‘Media and Place’

School of Humanities and
Cultural Studies
Faculty of Arts,
Environment and Technology
Leeds Metropolitan

To celebrate the launch
of the new ‘Media and Place’ Masters programme, we are pleased to announce our
conference on the 11-12th July 2014.

Confirmed Keynote

Prof Shaun Moores
(University of Sunderland); Prof Kevin Hetherington (The Open University); Prof
Helen Wheatley (University of Warwick)

Media operate in settings
and environments: they exist in place. Some media spaces we occupy feel like
home – listening to our favourite radio stations while we drive to work – while
others enable virtual travel across vast physical spaces to different
geographical locations. Media can escort us in an instant from the glamour of
the global city to the minute, quotidian details of life lived at the local.
Television’s liveness can gather very different people in the same physical
space or draw together disparately located audiences around political events,
sports tournaments and ecological disasters. Film makes possible different
versions of the same city, multiplied as it filters differently through the
eyes of the director to the audience. Media can blur the boundaries between the
private and the professional, transform domestic boundaries into global
businesses, and offer individual opportunities for public confessionals. New
media connect us across continents with friends, loved ones and those we’ve
never met. Yet place is always more than a location on a map; it is lived and
experienced through repetition such that some places become laden with meanings
of belonging and affective attachment. In what ways does place matter to the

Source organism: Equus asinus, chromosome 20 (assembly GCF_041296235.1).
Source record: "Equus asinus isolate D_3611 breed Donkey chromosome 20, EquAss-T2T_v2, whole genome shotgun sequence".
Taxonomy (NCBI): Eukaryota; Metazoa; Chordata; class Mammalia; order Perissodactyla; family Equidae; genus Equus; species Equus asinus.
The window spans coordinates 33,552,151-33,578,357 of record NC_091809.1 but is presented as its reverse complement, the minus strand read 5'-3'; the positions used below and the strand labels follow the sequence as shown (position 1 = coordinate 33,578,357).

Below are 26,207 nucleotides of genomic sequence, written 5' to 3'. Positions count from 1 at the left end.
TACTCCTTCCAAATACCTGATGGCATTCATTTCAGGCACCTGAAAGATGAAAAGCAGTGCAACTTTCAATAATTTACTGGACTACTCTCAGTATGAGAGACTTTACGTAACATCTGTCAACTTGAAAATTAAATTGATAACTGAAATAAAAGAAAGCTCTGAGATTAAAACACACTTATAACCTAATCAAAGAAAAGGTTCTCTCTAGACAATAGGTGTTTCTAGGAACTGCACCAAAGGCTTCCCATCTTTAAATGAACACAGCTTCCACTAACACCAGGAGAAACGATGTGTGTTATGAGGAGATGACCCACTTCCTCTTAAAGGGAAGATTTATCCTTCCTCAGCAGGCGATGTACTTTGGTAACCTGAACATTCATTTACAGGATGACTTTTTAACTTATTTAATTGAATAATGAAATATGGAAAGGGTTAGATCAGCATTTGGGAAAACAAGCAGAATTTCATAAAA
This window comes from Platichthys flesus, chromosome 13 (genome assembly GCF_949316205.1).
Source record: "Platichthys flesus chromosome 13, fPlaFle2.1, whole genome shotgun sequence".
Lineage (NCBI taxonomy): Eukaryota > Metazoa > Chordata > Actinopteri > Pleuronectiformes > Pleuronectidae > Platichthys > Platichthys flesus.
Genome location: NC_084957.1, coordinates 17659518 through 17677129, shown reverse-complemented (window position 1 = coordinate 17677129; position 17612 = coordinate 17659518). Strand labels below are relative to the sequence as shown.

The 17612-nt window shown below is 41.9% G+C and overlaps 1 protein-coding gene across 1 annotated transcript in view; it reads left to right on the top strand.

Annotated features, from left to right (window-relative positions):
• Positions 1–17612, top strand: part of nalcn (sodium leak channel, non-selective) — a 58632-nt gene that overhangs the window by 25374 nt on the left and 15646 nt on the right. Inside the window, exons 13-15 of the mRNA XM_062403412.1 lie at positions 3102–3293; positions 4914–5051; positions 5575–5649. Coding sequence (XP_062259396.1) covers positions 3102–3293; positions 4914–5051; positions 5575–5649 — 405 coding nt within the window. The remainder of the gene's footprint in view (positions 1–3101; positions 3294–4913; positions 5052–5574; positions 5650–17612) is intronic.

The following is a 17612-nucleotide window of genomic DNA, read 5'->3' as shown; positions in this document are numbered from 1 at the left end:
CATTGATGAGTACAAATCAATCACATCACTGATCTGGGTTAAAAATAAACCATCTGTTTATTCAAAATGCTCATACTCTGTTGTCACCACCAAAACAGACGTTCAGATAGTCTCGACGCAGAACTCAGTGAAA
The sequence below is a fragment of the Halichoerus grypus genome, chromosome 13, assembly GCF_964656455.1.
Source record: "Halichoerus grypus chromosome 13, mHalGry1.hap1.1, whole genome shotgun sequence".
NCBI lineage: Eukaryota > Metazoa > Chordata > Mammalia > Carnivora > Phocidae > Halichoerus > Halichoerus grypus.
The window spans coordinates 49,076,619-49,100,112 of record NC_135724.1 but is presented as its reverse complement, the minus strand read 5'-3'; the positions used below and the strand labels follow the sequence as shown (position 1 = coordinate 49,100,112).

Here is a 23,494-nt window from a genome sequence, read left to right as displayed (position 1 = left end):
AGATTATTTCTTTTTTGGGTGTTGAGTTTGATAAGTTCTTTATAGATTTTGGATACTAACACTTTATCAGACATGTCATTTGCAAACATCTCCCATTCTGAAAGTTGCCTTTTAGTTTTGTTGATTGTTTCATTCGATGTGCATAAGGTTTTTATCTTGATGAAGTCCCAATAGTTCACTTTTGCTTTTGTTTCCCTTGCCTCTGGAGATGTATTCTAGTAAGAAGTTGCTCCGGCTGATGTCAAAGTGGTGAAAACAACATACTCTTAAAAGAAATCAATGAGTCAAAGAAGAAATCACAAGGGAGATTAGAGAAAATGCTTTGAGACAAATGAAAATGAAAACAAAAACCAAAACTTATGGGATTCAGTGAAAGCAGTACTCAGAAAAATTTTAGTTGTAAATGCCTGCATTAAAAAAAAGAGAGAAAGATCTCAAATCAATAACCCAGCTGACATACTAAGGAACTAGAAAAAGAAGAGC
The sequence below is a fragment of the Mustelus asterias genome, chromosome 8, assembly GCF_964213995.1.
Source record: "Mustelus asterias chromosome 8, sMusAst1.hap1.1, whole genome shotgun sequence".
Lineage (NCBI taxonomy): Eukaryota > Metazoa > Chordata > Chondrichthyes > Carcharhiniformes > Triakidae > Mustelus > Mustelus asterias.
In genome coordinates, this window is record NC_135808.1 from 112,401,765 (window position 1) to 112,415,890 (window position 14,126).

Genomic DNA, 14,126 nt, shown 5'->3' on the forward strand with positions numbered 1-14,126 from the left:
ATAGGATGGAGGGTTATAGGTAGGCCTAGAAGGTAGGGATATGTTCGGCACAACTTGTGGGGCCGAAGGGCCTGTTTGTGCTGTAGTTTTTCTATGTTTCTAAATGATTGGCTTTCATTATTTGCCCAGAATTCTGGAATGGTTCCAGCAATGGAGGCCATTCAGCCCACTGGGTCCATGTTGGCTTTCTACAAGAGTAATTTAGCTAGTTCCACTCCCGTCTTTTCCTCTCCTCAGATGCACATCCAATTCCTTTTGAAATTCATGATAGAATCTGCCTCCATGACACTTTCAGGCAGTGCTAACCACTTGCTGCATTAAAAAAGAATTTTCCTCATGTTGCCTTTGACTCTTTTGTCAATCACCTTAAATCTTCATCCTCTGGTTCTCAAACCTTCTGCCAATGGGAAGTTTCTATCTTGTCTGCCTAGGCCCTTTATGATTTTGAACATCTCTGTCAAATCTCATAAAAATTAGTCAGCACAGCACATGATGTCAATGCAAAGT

media? How far do we inhabit or live inside the media we use? Or rather, has
the electronic world created a culture of placelessness? This inter-disciplinary
conference welcomes researchers and practitioners from media and cultural
studies, urban history, post-colonial studies, gender studies, urban sociology,
cultural and phenomenological geography, politics, political economy,
philosophy, social and cultural theory, cultural policy, anthropology, town
planning, architecture, design, visual arts and ecology.

Conference themes

Themes and issues that
the conference seeks to cover include (but is not limited to):

1. The
cultural representations of land and urbanscapes across time and space;

2. Media and
other representations of place and in particular of the North of England;

3. Transitory
and marginalised spaces – suburbia, media as navigation, disadvantaged and
stigmatised neighbourhoods, urban fringes, places en route;

4. Urban arts
and media responses to the economic crisis post 2008, including – issues of
cultural activism, resistance and culture-led regeneration;

5. Theories
of rural and urban media mindscapes and imaginaries and of media, place and

6. Drama,
literature, cinema and television of the North: Kes, East is East, Last of the
Summer Wine, The Red Riding trilogy, Wuthering Heights, Haweswater, Fat Friends

7. Post-colonial/global
city spaces, hybrid and intercultural uses of media in urban and rural places;

8. Guerilla
gardening, ecological DIY protest, pop-up urbanism, the emergence of new
informal cultural venues and other grassroots interventions in urban and rural

9. Digital
technologies and new uses of urban and rural space;

10.Disruption, artistic
intervention and subversive tactics (eg in post-communist
countries in Eastern and Central Europe);

communication networks as media spaces;


13.The reputation of
places in austerity times;

14.New media and spaces
of protest, conflict and subversion.

15.The places and
practices of sporting media (eg. Le Tour
de France, the Paralympics, the World Cup);

participatory urban and rural media and cultural


The conference organisers
are liaising with Palgrave MacMillan with a view to collecting selected
conference papers together in an edited collection for publication in 2015.

Submission of abstracts

The conference organisers
welcome proposals for single papers and panels of up to three papers. Please
send short proposals of no more than 300 words to,
by 1st February 2014 including a title, abstract, the theme your
paper speaks to and your affiliation details.